Proposed Bay Village fence ordinance raises concern
On June 3, two fence proposals were submitted to Bay Village City Council – one to keep the ordinance at 4-foot-high fencing for side or back yards (the way it has been for over 60 years), the other to increase the fence height to 5 feet with 75% transparency (chain link fencing or wrought iron with horizontal or vertical pickets). Four of seven council members, a majority, decided to move forward with 4-foot fencing. Within a week, however, one council member changed his mind and we are now back to the proposal for 5-foot fencing.
The proposal would affect the entire city, but was started because one resident complained her dogs kept jumping over her fence. However, the Board of Zoning Appeals has made it clear that the fence ordinance is not meant for animal control or neighbor problems, but to keep the character and charm of the city. Also questionable is that residents on the lake are excluded from the proposed changes, discriminating against the rest of the city whose views are just as important to them.
Members of city council need to understand that along with maintaining our community’s aesthetics and property values, safety is the most important reason to keep the 4-feet ordinance. Higher fences create a safe haven for burglars once in your yard and greatly reduce your chances of seeing them. Criminals might specifically target your home or you, and it is harder to get help if you need to get your neighbor’s attention, especially in domestic violence situations.
Higher fences create a false sense of security. A Bay Village resident agreed with me at a recent BZA meeting, stating, “Privacy gives you anonymity. I can tell you as a policeman for 30 years, and as a safety director for 12 years, when you have all the yards blocked in with privacy, once a burglar is in your backyard, he owns you. He can get in that house, he has total anonymity. ... I can tell you countless burglaries where the people made entry through the back. ... It is a safety factor. In this city we are very lucky. We have very few burglaries. Part of it may be due to the fact that we have lines of view from one house to another.”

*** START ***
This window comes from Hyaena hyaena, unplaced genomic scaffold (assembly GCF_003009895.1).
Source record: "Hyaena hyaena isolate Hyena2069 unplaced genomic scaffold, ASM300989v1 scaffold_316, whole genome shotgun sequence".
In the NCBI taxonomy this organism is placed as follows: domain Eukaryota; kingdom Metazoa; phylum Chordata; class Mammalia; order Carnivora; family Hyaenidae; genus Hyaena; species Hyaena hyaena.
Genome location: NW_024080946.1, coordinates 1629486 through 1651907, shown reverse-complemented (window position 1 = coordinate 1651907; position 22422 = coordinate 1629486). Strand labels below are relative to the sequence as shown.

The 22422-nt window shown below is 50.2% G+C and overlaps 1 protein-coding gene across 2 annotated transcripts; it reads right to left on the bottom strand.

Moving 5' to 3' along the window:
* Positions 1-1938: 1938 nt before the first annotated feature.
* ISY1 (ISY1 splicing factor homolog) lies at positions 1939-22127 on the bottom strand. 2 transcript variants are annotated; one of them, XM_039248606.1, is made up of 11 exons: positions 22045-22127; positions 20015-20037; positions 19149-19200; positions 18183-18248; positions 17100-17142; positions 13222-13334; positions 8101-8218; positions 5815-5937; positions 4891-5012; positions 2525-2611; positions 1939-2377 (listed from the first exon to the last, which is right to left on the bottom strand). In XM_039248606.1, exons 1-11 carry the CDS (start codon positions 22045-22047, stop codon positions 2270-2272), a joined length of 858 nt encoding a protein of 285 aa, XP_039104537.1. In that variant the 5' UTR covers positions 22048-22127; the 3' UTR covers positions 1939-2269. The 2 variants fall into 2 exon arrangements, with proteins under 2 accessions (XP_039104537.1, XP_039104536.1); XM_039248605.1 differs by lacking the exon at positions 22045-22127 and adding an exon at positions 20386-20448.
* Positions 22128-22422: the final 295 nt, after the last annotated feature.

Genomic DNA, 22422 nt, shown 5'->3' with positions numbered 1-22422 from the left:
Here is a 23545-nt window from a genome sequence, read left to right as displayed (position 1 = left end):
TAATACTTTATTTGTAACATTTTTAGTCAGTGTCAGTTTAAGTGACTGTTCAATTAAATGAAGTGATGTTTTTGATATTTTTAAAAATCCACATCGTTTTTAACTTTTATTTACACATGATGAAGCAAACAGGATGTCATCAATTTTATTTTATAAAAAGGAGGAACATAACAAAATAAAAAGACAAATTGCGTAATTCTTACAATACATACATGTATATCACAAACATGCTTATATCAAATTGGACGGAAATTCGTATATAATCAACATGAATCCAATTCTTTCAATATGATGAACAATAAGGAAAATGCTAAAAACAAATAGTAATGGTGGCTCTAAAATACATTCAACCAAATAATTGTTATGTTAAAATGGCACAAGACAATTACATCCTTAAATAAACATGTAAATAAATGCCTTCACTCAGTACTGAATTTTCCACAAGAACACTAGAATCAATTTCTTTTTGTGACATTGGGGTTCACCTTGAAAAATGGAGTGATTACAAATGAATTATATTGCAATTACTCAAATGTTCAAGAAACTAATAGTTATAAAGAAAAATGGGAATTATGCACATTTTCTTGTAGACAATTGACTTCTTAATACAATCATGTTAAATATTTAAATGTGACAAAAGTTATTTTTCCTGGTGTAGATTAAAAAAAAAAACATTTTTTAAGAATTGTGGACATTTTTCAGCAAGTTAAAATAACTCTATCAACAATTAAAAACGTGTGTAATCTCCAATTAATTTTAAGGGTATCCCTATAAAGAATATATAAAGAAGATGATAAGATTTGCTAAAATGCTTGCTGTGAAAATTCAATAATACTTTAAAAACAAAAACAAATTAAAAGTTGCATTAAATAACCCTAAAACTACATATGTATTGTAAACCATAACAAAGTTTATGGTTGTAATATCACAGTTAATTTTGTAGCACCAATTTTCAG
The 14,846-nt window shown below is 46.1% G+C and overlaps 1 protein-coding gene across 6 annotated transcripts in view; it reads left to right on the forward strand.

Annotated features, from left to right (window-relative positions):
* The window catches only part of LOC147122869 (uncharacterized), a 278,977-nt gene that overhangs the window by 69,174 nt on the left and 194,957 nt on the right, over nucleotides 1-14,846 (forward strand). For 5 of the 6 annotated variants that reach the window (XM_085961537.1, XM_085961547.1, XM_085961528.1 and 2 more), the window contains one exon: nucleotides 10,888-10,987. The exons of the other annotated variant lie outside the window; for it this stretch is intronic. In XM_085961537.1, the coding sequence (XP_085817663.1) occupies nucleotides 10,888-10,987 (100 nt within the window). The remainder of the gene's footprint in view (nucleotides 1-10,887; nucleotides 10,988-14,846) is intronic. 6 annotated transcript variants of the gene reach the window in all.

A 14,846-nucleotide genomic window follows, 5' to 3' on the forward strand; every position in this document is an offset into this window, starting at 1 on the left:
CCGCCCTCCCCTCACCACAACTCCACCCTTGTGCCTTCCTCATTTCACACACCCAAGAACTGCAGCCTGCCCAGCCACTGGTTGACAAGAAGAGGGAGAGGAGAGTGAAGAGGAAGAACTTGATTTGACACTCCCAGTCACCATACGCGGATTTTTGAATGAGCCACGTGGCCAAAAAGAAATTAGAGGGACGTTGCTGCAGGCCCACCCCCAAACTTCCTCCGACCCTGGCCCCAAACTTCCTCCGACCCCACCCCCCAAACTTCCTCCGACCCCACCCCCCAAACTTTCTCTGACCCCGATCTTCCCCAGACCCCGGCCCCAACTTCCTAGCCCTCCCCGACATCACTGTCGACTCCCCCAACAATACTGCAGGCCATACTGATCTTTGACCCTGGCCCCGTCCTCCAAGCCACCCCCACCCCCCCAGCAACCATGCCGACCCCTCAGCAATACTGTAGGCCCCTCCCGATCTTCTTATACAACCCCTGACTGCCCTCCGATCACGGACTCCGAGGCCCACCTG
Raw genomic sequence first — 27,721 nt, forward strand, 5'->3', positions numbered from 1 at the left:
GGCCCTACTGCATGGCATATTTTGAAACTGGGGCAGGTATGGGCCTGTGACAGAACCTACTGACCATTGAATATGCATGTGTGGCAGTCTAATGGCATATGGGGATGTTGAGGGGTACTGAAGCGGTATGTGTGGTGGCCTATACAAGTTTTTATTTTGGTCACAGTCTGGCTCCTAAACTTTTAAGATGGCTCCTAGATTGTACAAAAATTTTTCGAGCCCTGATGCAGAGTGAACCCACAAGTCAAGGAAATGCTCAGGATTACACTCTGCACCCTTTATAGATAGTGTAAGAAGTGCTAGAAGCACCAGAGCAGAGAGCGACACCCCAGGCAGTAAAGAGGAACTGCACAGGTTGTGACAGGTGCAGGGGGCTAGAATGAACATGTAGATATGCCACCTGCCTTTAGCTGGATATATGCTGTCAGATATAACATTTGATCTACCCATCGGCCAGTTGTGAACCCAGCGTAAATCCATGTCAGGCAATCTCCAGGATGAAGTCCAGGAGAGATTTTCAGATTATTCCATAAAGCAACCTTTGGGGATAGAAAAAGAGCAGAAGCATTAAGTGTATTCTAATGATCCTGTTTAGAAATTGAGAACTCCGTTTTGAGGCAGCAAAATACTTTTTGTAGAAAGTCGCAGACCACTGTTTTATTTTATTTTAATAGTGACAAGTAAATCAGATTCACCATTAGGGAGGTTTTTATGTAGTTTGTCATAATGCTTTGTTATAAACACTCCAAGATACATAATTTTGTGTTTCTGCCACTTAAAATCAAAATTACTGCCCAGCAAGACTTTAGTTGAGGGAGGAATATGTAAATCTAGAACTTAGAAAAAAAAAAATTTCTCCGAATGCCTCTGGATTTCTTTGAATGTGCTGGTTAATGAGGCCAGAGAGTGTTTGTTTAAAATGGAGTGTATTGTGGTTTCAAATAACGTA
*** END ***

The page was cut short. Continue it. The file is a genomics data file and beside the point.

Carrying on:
When you are in a crisis, everything around you becomes a blur and you do not see clearly. You need full sight lines and clear views with no obstacles. I know this because my son was a victim of a crime. He was kidnapped and molested. He was only 7. He was found behind two locked doors with walls all around him. He could not be seen and he could not get out. He would have been murdered if he had not been found.
I ran and screamed searching for him. Every door, every wall, and all barriers outside were all blocking my views to find him. He was taken away and possibly gone forever. When committing a crime, a perpetrator will always look for ways to not be seen, ways to hide a child to kidnap or hurt. Higher fences are a barrier to find your child. There should never be any obstacle that would make your search for your child harder.
I ask that the current city council members trust the founding members of Bay Village and previous council members who created this special, beautiful city and made decisions thinking of the future of Bay Village. They kept saying no to higher fences over 60 years ago to secure Bay Village for their children, and generations to come, so we could continue to enjoy the character, safety and charm we have today.
If this proposed ordinance passes, we may eventually have 6-foot fencing everywhere. We are smart like those before us and we love Bay Village enough to stand strong in our convictions. Be the hero for our children and community and vote no against the 5-foot fence. Keep the fence ordinance as it is at 4 feet, as did all the wise council members before you.
I encourage Bay residents to contact your city council members and tell them you want to keep the fencing at 4 feet. Join me at City Hall on Monday, June 24, at 7:30 p.m. – the night they are scheduled to vote on the ordinance.